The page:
Thursday, January 31, 2013


Design with a Bite

Slip on this design with strength and pride any time you need to face your creative fears. When a homework assignment, due date at work, blank canvas, or creative brief stares you in the face, stare right back with an intimidating snarl. The challenge can be daunting, but with practice and determination, you can succeed.

The concept of this piece came to me after messing around with gold-colored aluminum foil worn over my teeth while dressed up in costume, giving the camera a growling look. Looking at the photo taken, I felt as if I had just become one of the many wacky characters I draw so often. The overall feeling was worth exploring in a drawing. Showing your teeth is a powerful and primal reaction, but rather than pimping out my grill, I thought it would be interesting to wear that look on a shirt or hoodie.

I have a healthy fear of creatures in nature that could eat me live, so this idea of giant teeth worn across the chest seemed empowering. Grizzlies, wolves, wild dogs, zombies, vampires, bats – they’re all a bit scary when flashing their chompers at you in predatory manner. The first prototype for this concept was painted directly on a hoodie with gesso and glow-in-the-dark paint. The teeth were really grimy and the drips and splatters added a fun artistic element. Here it is in action in my studio. Yes, I am a nerd.

I wore the heck out of that hoodie until the zipper broke and I had to retire it. But the idea lived on, and I pushed composition further making the teeth look like an open mouth about to bite rather than the more horizontal top bar of teeth. A funny mustache even creeped into the thought process for a little bit.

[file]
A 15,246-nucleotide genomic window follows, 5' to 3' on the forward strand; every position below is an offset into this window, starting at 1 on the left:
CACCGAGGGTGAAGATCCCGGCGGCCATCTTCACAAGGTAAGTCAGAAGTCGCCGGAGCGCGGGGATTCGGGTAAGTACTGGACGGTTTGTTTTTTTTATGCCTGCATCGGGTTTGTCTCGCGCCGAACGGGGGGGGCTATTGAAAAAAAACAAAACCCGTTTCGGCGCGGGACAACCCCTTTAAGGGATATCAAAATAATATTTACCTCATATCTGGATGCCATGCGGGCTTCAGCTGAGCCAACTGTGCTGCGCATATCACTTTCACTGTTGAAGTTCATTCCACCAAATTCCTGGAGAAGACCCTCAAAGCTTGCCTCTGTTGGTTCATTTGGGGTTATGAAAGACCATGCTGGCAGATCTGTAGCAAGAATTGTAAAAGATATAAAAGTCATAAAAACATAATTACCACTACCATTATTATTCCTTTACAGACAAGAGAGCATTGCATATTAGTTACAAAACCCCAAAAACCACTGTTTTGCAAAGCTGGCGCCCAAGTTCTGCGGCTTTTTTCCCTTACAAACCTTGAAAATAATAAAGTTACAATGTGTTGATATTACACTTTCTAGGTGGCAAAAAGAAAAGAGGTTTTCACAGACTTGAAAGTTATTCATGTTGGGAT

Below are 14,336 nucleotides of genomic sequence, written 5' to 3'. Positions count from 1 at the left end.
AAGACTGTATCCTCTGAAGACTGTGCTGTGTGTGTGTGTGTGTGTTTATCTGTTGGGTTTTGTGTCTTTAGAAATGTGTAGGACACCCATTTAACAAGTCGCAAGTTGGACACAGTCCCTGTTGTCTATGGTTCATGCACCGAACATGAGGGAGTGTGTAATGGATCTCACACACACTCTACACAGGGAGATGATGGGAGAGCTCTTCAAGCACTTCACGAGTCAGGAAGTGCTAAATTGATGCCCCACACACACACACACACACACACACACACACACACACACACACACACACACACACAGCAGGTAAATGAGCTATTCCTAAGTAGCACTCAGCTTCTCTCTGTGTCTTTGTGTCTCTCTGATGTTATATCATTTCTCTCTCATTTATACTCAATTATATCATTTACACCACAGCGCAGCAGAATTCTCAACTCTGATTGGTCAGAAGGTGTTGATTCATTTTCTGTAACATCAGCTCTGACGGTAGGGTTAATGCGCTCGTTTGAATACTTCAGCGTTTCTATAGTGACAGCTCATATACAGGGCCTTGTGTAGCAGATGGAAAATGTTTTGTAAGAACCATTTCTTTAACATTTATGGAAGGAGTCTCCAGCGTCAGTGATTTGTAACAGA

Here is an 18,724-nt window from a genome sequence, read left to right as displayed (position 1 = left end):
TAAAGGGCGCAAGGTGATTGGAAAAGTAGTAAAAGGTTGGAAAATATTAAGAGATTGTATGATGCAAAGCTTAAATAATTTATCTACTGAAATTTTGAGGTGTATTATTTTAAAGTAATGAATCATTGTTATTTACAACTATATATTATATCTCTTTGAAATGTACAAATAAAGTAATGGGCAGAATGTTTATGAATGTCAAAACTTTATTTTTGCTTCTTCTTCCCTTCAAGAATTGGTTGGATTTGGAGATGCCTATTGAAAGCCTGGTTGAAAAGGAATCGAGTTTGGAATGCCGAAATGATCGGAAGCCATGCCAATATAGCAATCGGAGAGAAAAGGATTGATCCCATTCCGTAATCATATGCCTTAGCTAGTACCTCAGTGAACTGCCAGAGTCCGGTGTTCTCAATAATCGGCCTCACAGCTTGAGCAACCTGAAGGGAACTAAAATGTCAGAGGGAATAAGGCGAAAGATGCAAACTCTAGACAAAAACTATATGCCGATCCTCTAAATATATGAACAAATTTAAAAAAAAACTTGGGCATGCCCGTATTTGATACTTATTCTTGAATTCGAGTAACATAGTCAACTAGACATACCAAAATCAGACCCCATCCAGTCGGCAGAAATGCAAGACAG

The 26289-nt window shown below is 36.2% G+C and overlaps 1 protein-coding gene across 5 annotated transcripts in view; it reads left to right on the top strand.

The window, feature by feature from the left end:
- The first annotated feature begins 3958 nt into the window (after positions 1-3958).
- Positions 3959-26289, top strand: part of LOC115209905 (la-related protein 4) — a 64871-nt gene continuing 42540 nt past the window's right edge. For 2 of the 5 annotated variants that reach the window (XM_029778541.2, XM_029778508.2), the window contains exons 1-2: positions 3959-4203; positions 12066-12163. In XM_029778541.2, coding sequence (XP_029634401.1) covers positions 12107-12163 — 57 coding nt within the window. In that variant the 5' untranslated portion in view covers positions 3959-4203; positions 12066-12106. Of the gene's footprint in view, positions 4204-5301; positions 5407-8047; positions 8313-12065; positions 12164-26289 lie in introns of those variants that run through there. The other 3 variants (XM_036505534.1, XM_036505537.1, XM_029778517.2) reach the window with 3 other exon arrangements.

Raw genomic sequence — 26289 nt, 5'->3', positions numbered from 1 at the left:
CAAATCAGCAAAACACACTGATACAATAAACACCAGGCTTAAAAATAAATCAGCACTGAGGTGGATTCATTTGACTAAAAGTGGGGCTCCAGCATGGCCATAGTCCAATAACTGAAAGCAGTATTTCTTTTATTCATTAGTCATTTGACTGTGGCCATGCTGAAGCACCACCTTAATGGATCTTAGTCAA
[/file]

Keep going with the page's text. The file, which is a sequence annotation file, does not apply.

When building this piece, I took a good amount of time to study my own snarling grimace, as well as angry expressions of dogs, cats, and other fanged creatures. After drawing many different sets of teeth, I decided on the appropriate composition.

After scanning the piece into the digital space and redrawing it much cleaner, the teeth were really sharp-edged and tight, but it looked too mechanical or false. Not the feeling I was going for, so I added some splatters that made it feel more dynamic and raw. The hand lettering was applied to make the viewer take a second, closer look at the graphic and connect the feeling to the deviantART experience. At the printer, we came up against the last of the conundrums: making the piece big enough for the XLs but not too huge for smaller Women’s sizes. We decided on a nice width in the middle that worked well for all.

When we put the shirt on a model, we saw our decision had paid off. The graphic was a great size, and he immediately struck a fitting pose. It really brings out the animal in everyone who wears it.

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